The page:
So lately, science classes seem to be more and more dependent on the history and people behind them. A unit on a particular cellular transport mechanism, summarized as “this person argued for this controversial idea, the more established groups vehemently responded, and a great solution was overlooked for years because the author died before he was recognized” could equally describe a history of cultural movements in 19th century France. Is there something to be learned from this? Well, a new scientific hypothesis has much in common with a cultural movement: when only a few labs are willing to come up with supportive data, how the greater scientific community will respond depends quite a bit on the kind of the people behind it, how well the idea is marketed, and the responses of others with vested interests. (A 1% rule borrowed from web design is probably appropriate here: for every 100 people that hear about your great idea, 10 will actually understand it enough to care, and maybe 1 will do something about it.)

The beauty of science is that data trumps all, as my dad says. The tough news is that getting enough other people to hear your idea and generate data about it, to the point where it becomes a principle that stands on its own, is an anthropological problem. That’s why it takes two decades from an initial (amazing) result to get a Nobel Prize, assuming of course that it is even awarded to the right person. Until then, to make sense of brand-new science, you have to learn just as much about the people behind the ideas, because that is often the only way to comprehend and contextualize what they are trying to say.

  1. A sample of actual gene names made up by goofy D. melanogaster researchers: Bride-of-Sevenless, Kevin and Barbie, Swiss Cheese, cheapdate, Mothers-Against-Dpp, Sugar Daddy, and John Wayne Bobbit. Must be all those ether fumes… 

Pebble, a watch made for iPhone/Android

26 February 2013

I ran across this interesting gadget while stumbling upon a favorable review of it on another blog.

It’s a watch with an e-Ink display that is meant to be tethered via Bluetooth to an iPhone. Besides displaying the time, which it can obviously do in just about any format (analog/digital/words), it will discreetly display texts, caller ID data, and other alerts from your phone. When the phone is playing music, it can control playback.

Watches seem to currently occupy a tenuous and nostalgic place in our digital lives—unless you are wearing them for show, sport, or jewelry, a brick phone from 2001, functionally speaking, can outdo a Swiss chronometer in every regard except size. Sadly, that includes displaying an accurate time for the local timezone: GSM time has always been more consistent than whatever my radio-synchronized watch showed, and it required zero fiddling. Having been wristwatch-less for a while now, I’ve only missed it in two scenarios: 1) when, in the middle of a conversation, I needed to check the time and pulling out a phone seemed faux pas; and 2) trying to time something while my hands are occupied, e.g. taking a pulse or respiratory rate (who took all the clocks out of hospital exam rooms?)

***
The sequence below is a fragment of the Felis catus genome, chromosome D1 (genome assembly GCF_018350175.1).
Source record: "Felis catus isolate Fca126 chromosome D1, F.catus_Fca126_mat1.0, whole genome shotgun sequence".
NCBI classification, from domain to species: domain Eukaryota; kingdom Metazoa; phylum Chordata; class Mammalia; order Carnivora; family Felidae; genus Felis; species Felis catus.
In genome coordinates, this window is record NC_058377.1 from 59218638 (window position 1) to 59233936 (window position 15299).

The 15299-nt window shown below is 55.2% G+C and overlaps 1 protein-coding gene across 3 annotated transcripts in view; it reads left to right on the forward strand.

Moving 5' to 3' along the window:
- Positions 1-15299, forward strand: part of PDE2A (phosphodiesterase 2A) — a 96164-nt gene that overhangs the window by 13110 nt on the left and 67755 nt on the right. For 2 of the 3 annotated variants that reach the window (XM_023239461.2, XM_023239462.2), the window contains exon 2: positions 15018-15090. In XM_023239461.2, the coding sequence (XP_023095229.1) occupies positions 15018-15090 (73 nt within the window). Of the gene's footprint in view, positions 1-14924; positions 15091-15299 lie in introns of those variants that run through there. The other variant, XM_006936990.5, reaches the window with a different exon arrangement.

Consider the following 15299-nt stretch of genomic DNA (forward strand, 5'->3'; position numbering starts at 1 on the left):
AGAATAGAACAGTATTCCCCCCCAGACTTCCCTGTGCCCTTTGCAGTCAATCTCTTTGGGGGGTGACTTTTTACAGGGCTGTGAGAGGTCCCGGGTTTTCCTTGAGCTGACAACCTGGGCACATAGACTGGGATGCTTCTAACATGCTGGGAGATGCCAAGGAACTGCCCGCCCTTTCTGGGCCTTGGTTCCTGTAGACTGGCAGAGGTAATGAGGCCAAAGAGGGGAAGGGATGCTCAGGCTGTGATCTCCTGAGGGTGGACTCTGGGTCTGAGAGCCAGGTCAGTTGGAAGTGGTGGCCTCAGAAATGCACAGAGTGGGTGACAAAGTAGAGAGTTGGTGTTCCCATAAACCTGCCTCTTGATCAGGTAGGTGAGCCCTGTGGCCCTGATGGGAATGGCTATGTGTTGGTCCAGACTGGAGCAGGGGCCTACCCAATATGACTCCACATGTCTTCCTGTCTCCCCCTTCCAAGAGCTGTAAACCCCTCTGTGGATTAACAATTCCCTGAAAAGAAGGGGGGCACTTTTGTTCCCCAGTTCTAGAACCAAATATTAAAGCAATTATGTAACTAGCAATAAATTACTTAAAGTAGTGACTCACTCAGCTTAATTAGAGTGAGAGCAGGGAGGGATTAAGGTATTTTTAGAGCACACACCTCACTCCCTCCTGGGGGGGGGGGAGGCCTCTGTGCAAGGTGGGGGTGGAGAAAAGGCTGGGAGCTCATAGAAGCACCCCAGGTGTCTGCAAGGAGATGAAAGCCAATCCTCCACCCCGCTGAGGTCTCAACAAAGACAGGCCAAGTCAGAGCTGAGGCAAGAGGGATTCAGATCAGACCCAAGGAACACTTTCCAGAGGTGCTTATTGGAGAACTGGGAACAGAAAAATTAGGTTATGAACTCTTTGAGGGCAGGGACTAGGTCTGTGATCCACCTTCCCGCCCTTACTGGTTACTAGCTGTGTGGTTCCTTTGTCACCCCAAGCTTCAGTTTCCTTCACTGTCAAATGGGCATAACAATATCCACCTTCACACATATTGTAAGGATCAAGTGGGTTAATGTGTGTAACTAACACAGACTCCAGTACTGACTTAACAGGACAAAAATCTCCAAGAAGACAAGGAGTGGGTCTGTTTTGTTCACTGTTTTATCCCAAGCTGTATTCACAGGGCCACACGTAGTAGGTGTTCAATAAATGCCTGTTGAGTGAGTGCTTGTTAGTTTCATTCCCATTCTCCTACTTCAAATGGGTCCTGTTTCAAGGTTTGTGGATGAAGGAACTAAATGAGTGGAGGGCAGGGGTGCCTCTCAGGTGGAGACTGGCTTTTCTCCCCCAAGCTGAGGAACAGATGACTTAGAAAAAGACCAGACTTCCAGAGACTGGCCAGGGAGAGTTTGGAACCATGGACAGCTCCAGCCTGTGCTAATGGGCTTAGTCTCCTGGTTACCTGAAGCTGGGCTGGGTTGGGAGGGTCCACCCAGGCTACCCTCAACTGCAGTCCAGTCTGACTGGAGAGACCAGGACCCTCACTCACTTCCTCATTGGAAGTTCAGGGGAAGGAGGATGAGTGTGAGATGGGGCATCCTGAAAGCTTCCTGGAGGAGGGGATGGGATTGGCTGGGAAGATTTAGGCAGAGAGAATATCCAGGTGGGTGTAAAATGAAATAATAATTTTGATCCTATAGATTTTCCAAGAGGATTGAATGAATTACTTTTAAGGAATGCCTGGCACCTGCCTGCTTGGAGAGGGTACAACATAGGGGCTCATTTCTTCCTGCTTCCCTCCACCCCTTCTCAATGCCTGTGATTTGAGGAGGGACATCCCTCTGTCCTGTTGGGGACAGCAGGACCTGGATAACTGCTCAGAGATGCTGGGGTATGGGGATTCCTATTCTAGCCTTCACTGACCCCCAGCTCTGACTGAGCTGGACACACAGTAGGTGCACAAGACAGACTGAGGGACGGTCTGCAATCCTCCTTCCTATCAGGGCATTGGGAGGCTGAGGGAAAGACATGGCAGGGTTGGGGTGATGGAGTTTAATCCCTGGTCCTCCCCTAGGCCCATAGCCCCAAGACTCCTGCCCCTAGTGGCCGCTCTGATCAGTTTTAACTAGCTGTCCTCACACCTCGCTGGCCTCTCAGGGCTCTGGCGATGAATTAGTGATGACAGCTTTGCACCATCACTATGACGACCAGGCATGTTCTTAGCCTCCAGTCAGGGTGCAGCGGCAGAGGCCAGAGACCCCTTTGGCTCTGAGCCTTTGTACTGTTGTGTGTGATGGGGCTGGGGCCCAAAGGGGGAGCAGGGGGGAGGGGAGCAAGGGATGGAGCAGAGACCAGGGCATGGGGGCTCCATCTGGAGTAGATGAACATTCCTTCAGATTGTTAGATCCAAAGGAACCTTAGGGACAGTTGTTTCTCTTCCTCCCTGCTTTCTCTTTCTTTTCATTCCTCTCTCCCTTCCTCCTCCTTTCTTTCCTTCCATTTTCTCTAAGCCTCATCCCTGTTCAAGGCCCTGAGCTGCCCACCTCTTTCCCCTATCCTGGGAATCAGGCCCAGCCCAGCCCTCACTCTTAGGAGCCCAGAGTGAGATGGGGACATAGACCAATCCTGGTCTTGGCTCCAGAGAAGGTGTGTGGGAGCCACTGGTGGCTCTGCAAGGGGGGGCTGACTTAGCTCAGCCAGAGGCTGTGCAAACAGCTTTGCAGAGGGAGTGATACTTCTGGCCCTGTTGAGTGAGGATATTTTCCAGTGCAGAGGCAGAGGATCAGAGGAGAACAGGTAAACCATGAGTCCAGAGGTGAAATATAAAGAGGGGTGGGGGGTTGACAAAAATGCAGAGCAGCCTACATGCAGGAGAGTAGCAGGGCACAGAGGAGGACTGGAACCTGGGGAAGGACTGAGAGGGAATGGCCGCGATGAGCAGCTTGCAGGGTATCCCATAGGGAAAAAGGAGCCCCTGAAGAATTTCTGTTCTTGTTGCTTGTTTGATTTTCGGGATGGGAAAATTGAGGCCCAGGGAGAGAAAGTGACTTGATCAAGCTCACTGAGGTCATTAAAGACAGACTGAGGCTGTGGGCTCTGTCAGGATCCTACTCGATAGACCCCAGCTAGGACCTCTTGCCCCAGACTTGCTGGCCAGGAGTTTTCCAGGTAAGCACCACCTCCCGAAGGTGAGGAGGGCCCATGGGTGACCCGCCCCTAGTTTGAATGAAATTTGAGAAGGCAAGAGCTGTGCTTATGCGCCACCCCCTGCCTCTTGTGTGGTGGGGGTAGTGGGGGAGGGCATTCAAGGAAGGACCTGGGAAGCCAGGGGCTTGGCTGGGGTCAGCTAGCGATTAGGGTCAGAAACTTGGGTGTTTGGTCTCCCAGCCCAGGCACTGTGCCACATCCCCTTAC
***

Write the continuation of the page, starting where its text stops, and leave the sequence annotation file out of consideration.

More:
So, the smart move by watchmakers is to have them piggyback off of a phone’s capabilities. However, the established brands have mostly ignored this potential, with only two lackluster products that I can find: Sony’s is only Android compatible, and G-Shock is still using the same LCD screens as ten years ago. Even car manufacturers like GM are ahead of the game on this one, dropping CD players from cars marketed to younger drivers and prioritizing smartphone integration. Because seriously, besides an FM radio, what can a car audio system offer that a phone with an iTunes library, Pandora, and Spotify couldn’t outdo?

Thankfully, it appears that Kickstarter projects have stepped in to fill the void. The Pebble makes a case for being permanently clasped to your wrist by offering a second interface to your phone during those times when yanking out the phone seems rude, inconvenient, or both. And when it’s not doing that, it is probably pretty good at telling the time, since it pulls that from your phone too. Unlike most geeky watches, it looks more nondescript than ridiculous, and the e-Ink display can display information all day long without sucking down battery life.

Particularly cool for the programming crowd is that they will release an SDK. Surely, hackers will find interesting uses for a 10k-pixel wrist display with a 4G data connection.

I can’t justify buying it yet, but I’ll be curious enough to follow this product type and see if it catches on. Other comparable items in this space from no-name brands have been cheap and trashy so far; by creating something that looks like a watch, designing it around seamless integration with popular smartphones, and promoting a dev environment for the geeks that might want to make apps, Pebble and its self-funded design team could win big.

Creating Animated GIFs with ImageMagick & ffmpeg

07 February 2013